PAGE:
Romford-born Pat Byrne, who took out American citizenship five years ago, claimed both Juvenile prizes, while old Etonian Jonathan Pease saddled Spinning World to win the Mile for France. And Britain's champion jockey- elect, Kieren Fallon, almost brought off victory in the Turf on the German- trained Borgia, but was just held by Canada's Chief Bearhart.
Britain has only ever found love in a cold climate and the prospect of the pattern being broken disappeared with the fracture to Singspiel's leg on Thursday.
It was both unrealistic and cruel to expect much from Royal Applause and Carmine Lake, Britain's hopes for the Sprint, as neither of them exactly have stellar reputations in their homeland and they were tossed into the cauldron of an event which is most alien to our horses. It did not take long to see them suffer. Carmine Lake spluttered in the home straight back to ninth while Royal Applause was last. Between them in 11th was the French filly, Pas De Reponse.
All the runners were escorted to post by a pony. Royal Applause could have done with a labrador in front of him during the race proper. He raced as if he had been the victim of a Mace attack. "The horse never really recovered from the start," reported Michael Hills, who looked as though he had been working in a stone quarry, sand blasted thickly on to his face. "He broke well but they were quicker early and once he got in behind the kickback was terrible and the horse couldn't take it. They're professional horses and they'd jumped on me after five strides.
"When I was trying to make him turn he couldn't see the bend because he was half blind out there. The sand was coming back in sheets and if I'd stayed on their heels it might have hit him on the chest but as it was taking him in the face."
While Elmhurst, who was formerly trained by Francois Boutin, surged through the field to victory he passed Carmine Lake going in the opposite direction. "Going into the turn she was travelling real nice, but three parts of the way round she came back on me and I knew it was all over," John Reid, the filly's partner, said. "First time on the dirt found her out. It's very different for our horses. Too different."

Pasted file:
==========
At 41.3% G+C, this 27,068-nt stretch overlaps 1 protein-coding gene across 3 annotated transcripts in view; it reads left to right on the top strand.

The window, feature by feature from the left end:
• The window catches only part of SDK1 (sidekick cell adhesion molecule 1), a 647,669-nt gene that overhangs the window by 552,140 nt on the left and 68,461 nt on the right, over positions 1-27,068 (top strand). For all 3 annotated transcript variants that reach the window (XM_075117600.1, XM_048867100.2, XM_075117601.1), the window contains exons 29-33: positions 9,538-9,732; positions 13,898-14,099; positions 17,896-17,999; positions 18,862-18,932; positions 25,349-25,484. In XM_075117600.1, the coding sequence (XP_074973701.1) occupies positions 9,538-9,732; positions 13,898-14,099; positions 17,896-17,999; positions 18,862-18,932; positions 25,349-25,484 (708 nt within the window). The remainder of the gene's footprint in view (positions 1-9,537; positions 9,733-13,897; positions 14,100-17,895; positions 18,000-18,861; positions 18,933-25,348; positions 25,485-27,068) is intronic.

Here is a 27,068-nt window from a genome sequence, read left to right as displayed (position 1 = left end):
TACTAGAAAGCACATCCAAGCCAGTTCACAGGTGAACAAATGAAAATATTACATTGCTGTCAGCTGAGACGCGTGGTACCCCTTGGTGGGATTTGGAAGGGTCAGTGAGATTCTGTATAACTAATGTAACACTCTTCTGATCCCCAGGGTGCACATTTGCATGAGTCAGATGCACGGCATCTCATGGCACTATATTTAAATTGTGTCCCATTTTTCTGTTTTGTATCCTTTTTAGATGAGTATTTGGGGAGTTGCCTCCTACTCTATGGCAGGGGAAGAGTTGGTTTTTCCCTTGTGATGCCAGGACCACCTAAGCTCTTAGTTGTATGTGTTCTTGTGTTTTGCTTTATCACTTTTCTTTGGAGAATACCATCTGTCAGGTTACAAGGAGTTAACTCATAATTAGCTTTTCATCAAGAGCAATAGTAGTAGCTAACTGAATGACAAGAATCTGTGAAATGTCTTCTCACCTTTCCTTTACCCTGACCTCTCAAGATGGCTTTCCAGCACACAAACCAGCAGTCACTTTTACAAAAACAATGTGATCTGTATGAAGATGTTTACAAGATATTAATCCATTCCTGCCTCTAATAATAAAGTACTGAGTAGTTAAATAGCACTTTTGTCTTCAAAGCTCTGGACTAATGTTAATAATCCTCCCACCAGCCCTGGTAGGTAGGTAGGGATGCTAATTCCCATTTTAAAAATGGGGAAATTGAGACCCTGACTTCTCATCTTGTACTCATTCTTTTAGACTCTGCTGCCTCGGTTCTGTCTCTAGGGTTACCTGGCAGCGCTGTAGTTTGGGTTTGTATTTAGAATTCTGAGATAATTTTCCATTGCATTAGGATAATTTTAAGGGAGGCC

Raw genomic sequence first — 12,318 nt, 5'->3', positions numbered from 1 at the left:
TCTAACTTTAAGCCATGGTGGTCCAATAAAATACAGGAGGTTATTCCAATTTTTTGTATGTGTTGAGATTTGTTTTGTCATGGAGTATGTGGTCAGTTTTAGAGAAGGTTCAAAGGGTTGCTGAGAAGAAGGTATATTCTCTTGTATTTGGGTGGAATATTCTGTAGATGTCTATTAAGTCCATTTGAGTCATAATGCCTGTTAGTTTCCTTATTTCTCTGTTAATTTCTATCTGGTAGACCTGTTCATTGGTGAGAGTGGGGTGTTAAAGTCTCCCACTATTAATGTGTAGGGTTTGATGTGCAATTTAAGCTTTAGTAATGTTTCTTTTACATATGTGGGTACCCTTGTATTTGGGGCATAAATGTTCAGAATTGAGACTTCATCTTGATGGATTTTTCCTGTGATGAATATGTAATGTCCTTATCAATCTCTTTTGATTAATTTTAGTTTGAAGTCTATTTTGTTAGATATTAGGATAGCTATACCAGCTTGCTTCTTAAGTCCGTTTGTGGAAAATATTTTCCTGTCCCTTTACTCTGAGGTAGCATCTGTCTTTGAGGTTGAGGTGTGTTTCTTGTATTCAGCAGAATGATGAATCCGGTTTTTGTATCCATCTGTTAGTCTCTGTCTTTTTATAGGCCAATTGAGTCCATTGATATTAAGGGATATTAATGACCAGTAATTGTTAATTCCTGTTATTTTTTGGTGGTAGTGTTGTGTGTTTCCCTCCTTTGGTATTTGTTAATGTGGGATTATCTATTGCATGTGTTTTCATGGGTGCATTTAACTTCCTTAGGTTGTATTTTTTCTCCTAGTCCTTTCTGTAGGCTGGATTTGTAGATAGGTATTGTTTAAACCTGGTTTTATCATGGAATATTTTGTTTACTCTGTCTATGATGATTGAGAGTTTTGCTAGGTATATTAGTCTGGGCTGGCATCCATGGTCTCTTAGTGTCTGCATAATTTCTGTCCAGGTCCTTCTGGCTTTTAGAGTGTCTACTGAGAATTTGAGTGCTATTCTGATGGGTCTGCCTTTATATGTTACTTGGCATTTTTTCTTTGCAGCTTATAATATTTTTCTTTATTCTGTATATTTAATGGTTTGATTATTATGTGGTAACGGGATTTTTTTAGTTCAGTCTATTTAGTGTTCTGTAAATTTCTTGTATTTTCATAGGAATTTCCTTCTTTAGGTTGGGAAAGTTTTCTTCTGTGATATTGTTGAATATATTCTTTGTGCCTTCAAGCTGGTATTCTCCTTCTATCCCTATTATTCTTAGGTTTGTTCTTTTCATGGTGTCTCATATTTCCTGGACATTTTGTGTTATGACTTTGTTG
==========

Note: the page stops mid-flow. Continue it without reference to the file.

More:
The crumb that fell from the table was provided by the John Gosden-trained Decorated Hero, who stuck on manfully in the Mile to collect third place behind Spinning World. The Newmarket-based horse did not have to carry the baggage of expectation and his performance was as much as could have been anticipated. "He ran his heart out," Frankie Dettori, his rider, said. "I had a lovely run down the back but in the straight we were outrun by a very good horse.
"This is his best performance and it's great to hit the board. He has been trying all year and has a heart of gold. He is number four from my Magnificent Seven [at Ascot last year] so he has always been special."
So was the day for Cash Asmussen, who was interrupting a losing sequence of 22 Breeders' Cup mounts on Spinning World, and for Pat Byrne. The latter may have been in America for 19 years and is now a citizen, but the 41- year-old avers that he is still a Brit at heart. His rise from a posting as a Reg Akehurst stable lad is now complete as he handles the two best young horses in the United States, yesterday's winners Countess Diana and Favorite Trick.
"It's a great honour and a privilege to have champions in the barn, especially two-year-old champions as I've always been fond of training young horses and developing them," he said. "It's very self-rewarding and gratifying. I'm enjoying it because in racing you never know what is just around the corner." Sadly for British horses at hot Breeders' Cups, that is not altogether true.Reuse content